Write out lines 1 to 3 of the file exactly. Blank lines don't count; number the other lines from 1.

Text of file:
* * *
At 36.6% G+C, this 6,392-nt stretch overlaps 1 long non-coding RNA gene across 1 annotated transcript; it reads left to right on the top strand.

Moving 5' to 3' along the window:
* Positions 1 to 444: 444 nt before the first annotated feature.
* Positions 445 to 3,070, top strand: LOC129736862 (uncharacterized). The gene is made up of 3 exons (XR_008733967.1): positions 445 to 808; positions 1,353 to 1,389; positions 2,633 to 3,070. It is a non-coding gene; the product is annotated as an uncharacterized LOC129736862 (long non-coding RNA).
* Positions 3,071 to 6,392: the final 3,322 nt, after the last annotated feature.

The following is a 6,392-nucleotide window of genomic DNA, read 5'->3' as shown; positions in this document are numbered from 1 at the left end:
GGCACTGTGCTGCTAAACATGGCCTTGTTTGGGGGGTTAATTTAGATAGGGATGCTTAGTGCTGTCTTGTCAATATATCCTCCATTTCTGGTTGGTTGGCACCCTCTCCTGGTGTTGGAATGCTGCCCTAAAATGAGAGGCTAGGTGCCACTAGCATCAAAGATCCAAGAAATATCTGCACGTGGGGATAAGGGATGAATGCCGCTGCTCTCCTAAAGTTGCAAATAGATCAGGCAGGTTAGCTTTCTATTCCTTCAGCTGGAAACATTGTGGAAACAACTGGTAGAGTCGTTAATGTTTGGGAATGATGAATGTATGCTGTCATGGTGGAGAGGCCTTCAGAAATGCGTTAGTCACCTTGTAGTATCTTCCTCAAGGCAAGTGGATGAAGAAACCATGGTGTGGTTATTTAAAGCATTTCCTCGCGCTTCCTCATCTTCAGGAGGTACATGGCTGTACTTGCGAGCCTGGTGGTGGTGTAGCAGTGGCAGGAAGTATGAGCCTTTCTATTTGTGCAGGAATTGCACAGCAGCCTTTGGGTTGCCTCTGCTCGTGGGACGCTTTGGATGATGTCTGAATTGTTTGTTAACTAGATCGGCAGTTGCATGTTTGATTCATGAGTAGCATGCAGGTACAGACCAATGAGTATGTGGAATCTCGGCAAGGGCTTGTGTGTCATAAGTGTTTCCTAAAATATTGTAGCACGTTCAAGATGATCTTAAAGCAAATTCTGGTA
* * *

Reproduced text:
At 36.6% G+C, this 6,392-nt stretch overlaps 1 long non-coding RNA gene across 1 annotated transcript; it reads left to right on the top strand.

Moving 5' to 3' along the window:
* Positions 1 to 444: 444 nt before the first annotated feature.